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Welcome to the nexus of ethics, psychology, morality, philosophy and health care

Tuesday, December 16, 2014

Core Values Versus Common Sense Consequentialist Views Appear Less Rooted in Morality

By Tamar Kreps and Knight Way
Personality and Social Psychology Bulletin
November 2014 vol. 40 no. 11 1529-1542

Abstract

When a speaker presents an opinion, an important factor in audiences’ reactions is whether the speaker seems to be basing his or her decision on ethical (as opposed to more pragmatic) concerns. We argue that, despite a consequentialist philosophical tradition that views utilitarian consequences as the basis for moral reasoning, lay perceivers think that speakers using arguments based on consequences do not construe the issue as a moral one. Five experiments show that, for both political views (including real State of the Union quotations) and organizational policies, consequentialist views are seen to express less moralization than deontological views, and even sometimes than views presented with no explicit justification. We also demonstrate that perceived moralization in turn affects speakers’ perceived commitment to the issue and authenticity. These findings shed light on lay conceptions of morality and have practical implications for people considering how to express moral opinions publicly.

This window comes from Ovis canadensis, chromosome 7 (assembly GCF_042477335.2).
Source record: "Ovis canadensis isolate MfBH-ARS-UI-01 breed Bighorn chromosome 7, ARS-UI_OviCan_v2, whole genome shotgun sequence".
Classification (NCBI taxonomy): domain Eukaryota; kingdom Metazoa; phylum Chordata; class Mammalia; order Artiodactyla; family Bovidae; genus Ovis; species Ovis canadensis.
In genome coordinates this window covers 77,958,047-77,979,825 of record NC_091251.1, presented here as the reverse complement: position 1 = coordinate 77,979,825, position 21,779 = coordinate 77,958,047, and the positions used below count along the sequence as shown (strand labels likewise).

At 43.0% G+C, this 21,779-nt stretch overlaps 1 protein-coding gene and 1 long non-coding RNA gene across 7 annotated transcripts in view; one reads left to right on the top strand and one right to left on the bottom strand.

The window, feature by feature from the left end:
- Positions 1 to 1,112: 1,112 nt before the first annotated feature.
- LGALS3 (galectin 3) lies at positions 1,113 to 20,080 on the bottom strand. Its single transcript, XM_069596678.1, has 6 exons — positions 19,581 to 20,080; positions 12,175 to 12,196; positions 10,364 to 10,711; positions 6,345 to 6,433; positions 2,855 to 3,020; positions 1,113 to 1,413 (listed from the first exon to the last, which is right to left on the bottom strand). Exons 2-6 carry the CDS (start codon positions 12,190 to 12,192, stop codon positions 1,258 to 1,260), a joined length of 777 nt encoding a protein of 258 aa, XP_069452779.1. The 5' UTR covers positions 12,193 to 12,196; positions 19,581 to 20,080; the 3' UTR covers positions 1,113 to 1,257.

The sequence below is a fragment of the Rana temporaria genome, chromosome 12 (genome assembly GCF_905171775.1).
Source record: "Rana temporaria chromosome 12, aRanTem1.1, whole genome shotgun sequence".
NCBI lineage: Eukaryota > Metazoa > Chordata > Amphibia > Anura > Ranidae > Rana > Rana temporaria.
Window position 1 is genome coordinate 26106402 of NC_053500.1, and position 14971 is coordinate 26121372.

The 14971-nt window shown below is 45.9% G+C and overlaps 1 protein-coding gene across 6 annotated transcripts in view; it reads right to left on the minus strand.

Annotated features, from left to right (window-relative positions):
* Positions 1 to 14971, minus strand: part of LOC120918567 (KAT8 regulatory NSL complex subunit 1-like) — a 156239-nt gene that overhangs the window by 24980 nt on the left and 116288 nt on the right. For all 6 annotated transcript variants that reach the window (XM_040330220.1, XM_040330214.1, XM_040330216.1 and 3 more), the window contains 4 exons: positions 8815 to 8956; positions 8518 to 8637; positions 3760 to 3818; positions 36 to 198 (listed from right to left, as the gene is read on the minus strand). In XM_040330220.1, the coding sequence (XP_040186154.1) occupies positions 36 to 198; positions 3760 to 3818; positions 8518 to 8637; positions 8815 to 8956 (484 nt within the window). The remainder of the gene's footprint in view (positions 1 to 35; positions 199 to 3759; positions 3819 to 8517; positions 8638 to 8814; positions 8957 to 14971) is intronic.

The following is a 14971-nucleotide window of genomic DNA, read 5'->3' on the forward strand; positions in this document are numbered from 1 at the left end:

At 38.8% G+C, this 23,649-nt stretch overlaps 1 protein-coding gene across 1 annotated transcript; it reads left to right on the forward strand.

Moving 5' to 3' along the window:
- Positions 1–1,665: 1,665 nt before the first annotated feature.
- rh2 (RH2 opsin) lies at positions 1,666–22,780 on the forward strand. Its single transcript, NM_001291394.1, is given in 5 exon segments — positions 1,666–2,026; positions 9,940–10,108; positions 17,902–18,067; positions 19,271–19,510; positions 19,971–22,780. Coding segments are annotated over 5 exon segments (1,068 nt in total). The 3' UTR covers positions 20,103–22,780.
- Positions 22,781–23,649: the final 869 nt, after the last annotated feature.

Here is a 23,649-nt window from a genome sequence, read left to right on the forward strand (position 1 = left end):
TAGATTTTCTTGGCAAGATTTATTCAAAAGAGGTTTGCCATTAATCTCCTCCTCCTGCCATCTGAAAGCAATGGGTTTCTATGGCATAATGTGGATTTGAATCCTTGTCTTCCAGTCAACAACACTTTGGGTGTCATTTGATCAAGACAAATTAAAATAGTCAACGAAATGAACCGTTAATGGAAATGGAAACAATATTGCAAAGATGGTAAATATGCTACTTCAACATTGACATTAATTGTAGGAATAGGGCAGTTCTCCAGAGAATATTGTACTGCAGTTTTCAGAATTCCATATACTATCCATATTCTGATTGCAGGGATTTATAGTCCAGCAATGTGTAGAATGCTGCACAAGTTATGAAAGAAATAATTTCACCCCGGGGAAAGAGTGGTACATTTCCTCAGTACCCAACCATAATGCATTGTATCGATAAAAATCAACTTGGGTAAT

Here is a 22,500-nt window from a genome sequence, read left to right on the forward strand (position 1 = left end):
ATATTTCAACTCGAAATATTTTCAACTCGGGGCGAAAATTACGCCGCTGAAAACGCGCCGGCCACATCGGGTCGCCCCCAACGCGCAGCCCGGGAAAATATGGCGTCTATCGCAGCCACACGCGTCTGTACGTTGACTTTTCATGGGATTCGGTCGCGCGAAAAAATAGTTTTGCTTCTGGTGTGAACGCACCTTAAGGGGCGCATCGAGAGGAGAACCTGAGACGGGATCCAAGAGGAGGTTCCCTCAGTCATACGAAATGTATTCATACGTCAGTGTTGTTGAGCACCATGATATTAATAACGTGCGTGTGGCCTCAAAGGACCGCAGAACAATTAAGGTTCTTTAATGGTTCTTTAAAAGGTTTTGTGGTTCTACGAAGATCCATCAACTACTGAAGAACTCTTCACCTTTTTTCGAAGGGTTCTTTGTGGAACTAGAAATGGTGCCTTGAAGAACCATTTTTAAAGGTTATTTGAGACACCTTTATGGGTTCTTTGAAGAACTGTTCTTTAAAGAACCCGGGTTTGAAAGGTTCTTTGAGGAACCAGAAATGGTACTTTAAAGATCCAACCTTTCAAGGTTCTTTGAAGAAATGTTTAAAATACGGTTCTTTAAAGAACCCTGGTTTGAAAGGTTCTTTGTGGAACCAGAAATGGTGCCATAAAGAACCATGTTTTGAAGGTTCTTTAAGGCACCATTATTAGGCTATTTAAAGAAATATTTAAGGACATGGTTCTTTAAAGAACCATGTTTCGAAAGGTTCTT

The entire article is here.